The Swansea Bay City Deal: A new economic narrative that everyone can get behind?

Steven Phillips says the early signs are promising for the Swansea Bay City Region

Geraint Talfan Davies recently said that a new economic narrative needed the Swansea Bay Tidal Lagoon. It does – and Sir Terry Matthews and the City Region Board have now provided such a narrative. It is a first major step; but we want the region and Wales to join us in shaping it further.

The Tidal Lagoon is a game changer; but it doesn’t stop there and the City Region Board has set an agenda in the City Deal document which we think all levels of government – Cardiff Bay, Westminster and Brussels – need to grab hold of to prevent us stalling in the slow lane of economic growth.

The City Deal bid is about making the whole greater than the sum of the parts – and in three key sectors. This was the main job that Economy Minister Edwina Hart gave City Regions when she set them up. The “Internet Coast” (as we have called it) is about using that medium to drive economic growth through future energy, well-being and the wider economy. It also reflects a new confidence in Swansea Bay that we have much to offer Wales, the United Kingdom and the global economy. The City Deal is how we propose to deliver.

As ever, timing is important. Both the EU referendum and the National Assembly elections are on the immediate horizon and in terms of the latter, the City Region Board hopes that our bid will contribute to the thinking of all political parties and their approach to shaping the future of the Welsh economy.

Cardiff is one of the fastest growing cities in Europe (and vital to the Welsh economy). So, Swansea Bay is not in competition with the capital region for a City Deal. Scotland has more than one and why should Wales be left behind. We also see a clear read across from our proposals to the North Wales Economic Ambition Board.

Digital infrastructure provides the capacity for moving big data and for the innovative application of the internet to growth sectors which is what we are all about. Government at all levels needs to seize the opportunity as enablers for growth; but most of all we need to do it ourselves. Why?

It’s simple. This is where jobs and prosperity will be created and communities sustained in the 21st century. It is also how public services will increasingly be delivered – my own Council only this week launched of our new digital strategy with this objective. This demonstrates the depth and breadth of digital networks, how they touch all our lives and how they shape them. Digital exclusion is not an option. We need to get people who think that it is not for them to realise that it is – at home, at work and at leisure. In most developed countries it is estimated that some 10% of youngsters leave school not equipped with the digital skills they need and a similar proportion of the older population risk exclusion from the benefits that 21st century technology undoubtedly brings. This only promotes poverty, and social exclusion as well as undermining the sustainability of our communities.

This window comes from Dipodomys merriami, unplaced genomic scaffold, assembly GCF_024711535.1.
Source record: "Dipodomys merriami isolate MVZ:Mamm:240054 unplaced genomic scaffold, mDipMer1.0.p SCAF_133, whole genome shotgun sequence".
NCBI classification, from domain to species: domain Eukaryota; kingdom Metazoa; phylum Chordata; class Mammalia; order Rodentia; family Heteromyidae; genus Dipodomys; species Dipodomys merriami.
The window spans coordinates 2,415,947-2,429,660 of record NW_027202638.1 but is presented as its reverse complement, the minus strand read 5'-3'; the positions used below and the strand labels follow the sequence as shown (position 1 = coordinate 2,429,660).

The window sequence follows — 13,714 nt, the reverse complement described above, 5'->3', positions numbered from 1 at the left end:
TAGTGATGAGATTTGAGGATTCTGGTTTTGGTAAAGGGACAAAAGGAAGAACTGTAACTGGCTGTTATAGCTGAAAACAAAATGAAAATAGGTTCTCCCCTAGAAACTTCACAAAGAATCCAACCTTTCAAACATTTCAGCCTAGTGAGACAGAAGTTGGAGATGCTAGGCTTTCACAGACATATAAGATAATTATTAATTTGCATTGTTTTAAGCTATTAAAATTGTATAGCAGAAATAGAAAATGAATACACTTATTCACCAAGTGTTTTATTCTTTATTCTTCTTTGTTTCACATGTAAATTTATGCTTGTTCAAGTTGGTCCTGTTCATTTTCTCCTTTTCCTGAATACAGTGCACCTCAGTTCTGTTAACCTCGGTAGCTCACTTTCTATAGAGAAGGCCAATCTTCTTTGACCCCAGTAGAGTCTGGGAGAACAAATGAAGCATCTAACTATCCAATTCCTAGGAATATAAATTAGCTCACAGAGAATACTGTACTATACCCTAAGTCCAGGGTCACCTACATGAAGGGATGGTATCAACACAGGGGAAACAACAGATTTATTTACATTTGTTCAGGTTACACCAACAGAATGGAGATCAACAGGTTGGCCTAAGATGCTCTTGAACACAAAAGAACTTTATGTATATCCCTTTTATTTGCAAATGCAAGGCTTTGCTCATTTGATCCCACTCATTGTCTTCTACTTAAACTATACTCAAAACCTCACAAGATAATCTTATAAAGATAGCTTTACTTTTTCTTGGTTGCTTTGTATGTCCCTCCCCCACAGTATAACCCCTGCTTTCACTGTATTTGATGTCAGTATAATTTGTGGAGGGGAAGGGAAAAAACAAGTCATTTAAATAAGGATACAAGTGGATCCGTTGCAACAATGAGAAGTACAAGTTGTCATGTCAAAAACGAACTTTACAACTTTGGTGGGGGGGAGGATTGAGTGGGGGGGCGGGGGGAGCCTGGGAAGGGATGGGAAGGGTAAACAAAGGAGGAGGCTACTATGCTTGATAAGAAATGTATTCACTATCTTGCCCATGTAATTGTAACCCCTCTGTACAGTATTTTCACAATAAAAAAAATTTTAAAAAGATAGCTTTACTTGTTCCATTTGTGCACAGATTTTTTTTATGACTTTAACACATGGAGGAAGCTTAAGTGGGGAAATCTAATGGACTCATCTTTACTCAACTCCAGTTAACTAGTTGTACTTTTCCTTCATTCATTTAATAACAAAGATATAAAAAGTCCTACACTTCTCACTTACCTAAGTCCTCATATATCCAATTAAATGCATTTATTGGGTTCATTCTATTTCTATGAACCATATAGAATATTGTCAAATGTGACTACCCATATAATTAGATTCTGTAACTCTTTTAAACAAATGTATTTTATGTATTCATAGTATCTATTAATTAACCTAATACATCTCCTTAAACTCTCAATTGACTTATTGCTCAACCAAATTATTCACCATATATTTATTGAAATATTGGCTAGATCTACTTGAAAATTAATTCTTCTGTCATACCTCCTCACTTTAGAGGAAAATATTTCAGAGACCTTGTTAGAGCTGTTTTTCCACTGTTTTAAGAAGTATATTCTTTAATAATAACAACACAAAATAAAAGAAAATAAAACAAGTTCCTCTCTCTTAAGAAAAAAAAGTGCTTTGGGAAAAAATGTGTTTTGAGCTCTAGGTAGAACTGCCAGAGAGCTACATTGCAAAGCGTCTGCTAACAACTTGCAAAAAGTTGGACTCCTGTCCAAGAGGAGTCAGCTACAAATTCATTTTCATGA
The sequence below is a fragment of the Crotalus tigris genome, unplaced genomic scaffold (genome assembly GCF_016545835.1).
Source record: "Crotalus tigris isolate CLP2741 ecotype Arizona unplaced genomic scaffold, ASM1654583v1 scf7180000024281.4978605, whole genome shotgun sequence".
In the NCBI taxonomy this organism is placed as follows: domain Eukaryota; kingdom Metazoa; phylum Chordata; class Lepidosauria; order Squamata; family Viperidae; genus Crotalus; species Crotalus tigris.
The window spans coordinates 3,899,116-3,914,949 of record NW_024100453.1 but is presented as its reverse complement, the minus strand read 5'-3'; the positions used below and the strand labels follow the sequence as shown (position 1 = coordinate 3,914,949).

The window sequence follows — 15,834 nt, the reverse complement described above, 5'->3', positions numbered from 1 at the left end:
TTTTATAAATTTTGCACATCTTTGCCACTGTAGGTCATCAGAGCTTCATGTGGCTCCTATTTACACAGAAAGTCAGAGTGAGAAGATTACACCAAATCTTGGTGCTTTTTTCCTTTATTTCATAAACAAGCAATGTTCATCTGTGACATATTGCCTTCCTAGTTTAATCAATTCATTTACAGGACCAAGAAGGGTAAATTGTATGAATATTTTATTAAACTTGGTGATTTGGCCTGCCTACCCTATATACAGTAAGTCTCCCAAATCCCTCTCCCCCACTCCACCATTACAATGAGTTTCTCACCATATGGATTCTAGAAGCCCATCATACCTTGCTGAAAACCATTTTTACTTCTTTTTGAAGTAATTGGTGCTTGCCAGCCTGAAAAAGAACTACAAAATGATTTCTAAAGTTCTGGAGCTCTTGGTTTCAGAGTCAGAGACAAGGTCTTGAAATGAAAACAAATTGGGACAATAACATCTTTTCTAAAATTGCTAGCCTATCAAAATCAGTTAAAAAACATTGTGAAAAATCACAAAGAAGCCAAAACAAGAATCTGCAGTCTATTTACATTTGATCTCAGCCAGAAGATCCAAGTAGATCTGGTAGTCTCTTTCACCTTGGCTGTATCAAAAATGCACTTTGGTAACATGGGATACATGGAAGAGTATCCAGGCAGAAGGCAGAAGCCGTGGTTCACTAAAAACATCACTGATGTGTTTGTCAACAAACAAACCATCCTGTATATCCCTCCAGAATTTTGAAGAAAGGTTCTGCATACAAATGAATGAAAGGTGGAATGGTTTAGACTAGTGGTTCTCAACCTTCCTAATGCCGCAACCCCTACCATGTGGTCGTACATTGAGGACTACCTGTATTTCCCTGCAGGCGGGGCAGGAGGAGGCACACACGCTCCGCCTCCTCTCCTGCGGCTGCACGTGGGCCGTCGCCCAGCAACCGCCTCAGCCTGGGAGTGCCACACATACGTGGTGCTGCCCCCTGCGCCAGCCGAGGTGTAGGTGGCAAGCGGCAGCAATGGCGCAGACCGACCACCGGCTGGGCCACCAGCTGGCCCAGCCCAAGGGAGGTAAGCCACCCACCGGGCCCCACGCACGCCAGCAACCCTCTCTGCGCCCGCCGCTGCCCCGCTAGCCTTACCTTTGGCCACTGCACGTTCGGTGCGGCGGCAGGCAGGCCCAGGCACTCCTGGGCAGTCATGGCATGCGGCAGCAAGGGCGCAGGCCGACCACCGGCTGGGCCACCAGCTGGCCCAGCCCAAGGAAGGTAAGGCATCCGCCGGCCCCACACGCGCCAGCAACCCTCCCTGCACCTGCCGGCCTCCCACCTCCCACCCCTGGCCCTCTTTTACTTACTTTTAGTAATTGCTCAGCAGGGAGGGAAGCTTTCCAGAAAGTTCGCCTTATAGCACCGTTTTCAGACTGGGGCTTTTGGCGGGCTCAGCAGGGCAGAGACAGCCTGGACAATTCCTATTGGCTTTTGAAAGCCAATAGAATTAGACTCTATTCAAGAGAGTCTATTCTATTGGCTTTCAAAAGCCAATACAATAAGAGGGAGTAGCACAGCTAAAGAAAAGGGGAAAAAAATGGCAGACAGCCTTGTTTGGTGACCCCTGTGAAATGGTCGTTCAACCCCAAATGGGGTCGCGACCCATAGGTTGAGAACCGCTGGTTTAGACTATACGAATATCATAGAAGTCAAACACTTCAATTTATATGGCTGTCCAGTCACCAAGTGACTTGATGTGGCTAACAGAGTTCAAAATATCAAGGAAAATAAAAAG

The City Deal is about many things including re-shaping our regional capital, ‘traditional’ connectivity in the form of transport and making the regional economy more diverse and resilient so we are better placed to sustain manufacturing industry as well as moving into new sectors. But above else, it is about the digitalisation of our economy and our communities.

Sir Terry reminds us that this is a revolution that has barely started. It is estimated that some 80-90% of the content of the internet has been put there in the last 2-3 years. Accordingly the gradient of the growth curve is very steep. It is essential that we are equipped with the skills to innovate, compete and drive productivity whilst playing to the strengths of our region. This is a bottom up approach with the objective of ensuring that Swansea Bay has digital in its DNA for the 21st century.

To achieve our objectives we need to be outward facing and receptive to ideas and collaborative opportunities that can be drawn from well beyond the region and Wales. The City Deal team has started this process by visiting Brussels this week where the underpinning narrative contained in the bid document found strong echoes. The City Region Board, under Sir Terry’s leadership, believes that we have identified a way ahead that is both ambitious and deliverable. It will take time to deliver; but the early signs are promising.

Steven Phillips is the Secretary to the Swansea Bay City Region Board and the Chief Executive of Neath Port Talbot County Borough Council.

9 thoughts on “The Swansea Bay City Deal: A new economic narrative that everyone can get behind?

  1. These bodies are not elected and are accountable to no one. Where is local democracy in all this?

  2. Time to forget this dream. It is too far from London. Let us concentrate on our capital city, and invest money in the Severnside project. Linking Cardiff-Newport and Bristol will prove the best option for all.